As a non-custodial parent in Iowa, you have the right to visitation with your children following your divorce. However, you may live in another state or even another country than your children, or you may be a military servicemember on deployment, and you can’t always have in-person visits with your kids.
In this technological age, you have several options available for talking with your children and remaining involved in their lives even though you can’t be together physically. Virtual visitation is an acceptable method of child visitation in Iowa, and you can talk with your children through FaceTime and other similar applications.
Virtual Visitation in Iowa
The state of Iowa has established several forms of custody for divorcing parents that include legal and physical custody, as well as sole and joint custody.
One factor that can affect custody and visitation is a history of violence, abuse, or criminal activity perpetrated by one of the parents. Another factor that can affect a custody or visitation agreement is the proximity of one parent to their children. If one parent does not live close enough for regular physical visits, they can use other forms of communication, including virtual visitation.
Iowa allows the non-custodial parent “liberal visitation rights where appropriate” to encourage physical and emotional contact with their children after divorce. In many cases, the non-custodial parent may live close to their children, and they are able to visit with their children physically and share weekends and holidays with them.
However, some non-custodial parents live far away from their children, or they may be deployed overseas as members of the military. In these cases, the non-custodial parent can communicate and stay in touch with a child through the following methods:
- FaceTime, Skype, Zoom, and other video conferencing applications
- Electronic messages and texts
- Phone calls
Drafting Your Virtual Visitation Agreement
During your divorce, you and your spouse worked through a visitation schedule that became part of your divorce agreement. At that time, you might have included specific wording regarding virtual visitations. The visitation agreement can include stipulations regarding anything related to visiting with your children virtually, including:
- Who will be financially responsible for buying your child a phone, tablet, computer, or other device to facilitate FaceTime, Zoom, or other virtual visitations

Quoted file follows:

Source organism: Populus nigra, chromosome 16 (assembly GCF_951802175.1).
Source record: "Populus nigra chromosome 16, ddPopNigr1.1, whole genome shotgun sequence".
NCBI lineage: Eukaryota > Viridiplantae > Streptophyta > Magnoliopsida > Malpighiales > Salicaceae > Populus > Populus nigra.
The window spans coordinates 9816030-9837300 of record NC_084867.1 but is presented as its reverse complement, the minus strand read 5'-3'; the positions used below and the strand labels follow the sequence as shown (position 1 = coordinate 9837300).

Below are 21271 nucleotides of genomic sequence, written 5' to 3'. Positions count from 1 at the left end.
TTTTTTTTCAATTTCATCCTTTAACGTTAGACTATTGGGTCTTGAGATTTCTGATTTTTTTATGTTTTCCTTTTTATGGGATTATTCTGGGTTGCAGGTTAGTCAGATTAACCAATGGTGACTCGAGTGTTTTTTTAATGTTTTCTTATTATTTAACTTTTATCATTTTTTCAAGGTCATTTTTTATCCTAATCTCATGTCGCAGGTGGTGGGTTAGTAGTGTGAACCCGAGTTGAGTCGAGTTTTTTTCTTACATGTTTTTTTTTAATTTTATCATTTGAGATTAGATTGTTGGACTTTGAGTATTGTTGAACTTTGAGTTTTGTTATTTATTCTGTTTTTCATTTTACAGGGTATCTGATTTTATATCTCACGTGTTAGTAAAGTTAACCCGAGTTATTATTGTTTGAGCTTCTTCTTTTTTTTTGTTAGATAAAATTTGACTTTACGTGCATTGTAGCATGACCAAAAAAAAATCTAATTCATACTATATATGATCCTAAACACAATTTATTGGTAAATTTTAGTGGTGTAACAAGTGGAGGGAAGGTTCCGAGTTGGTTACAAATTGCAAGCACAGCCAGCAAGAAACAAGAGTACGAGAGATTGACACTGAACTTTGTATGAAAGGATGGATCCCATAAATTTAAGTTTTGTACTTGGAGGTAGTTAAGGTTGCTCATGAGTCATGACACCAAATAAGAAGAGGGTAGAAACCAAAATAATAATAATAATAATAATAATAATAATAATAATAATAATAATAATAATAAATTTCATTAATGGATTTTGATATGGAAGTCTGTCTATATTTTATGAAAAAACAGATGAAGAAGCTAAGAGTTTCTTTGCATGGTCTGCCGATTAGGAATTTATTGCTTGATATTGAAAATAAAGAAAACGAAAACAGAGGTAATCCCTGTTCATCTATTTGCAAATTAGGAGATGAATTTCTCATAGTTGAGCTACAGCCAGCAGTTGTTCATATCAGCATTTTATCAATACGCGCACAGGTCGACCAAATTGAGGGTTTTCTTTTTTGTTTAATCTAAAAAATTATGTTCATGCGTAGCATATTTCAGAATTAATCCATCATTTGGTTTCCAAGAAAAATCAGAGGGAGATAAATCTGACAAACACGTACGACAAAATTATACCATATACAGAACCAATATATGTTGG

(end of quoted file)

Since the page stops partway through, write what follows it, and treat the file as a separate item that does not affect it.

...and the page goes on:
- Acceptable times and days for virtual visits
- Whether or not the custodial parent can be in the same room as the children when you talk to them through FaceTime
If you did not specifically include virtual visitation in your agreement, you could request a modification of your visitation agreement with the court. As with any visitation schedule, the court will consider whether using virtual visitation and electronic communications is in your child’s best interests.
It is important to note that virtual visitation should not fully replace physical visitation and should only be used as a supplement to provide an additional avenue for maintaining contact with your children.
Enforcing a Visitation Agreement
Once approved by the court, your visitation schedule will become a legal requirement that both parents must follow. Sometimes, life gets hectic, especially with children, and your ex may simply forget about your scheduled FaceTime with your children occasionally. If this seldom happens, it’s probably no reason for concern. However, you should seek assistance with enforcing your visitation agreement under any of the following circumstances:
- The other parent refuses you access to your children through FaceTime.
- The other parent regularly makes excuses for not allowing you to FaceTime your kids.
- The other parent consistently causes the children to miss their scheduled virtual visitations.
- The other parent completely ignores your requests to visit with your children through FaceTime.
Your first course of action is to try to talk with your ex about the situation and reach a resolution. Failing that, you can file a motion with the court to enforce your agreement. You will need the services and counsel of an experienced family law attorney who can help you draft your motion and advocate on your behalf before the court.
Contact Us for Help
Whether you need to modify your visitation agreement to include FaceTime and other virtual visitation, or if your ex-spouse is violating the terms of your approved visitation agreement, you will need to seek a resolution through the courts.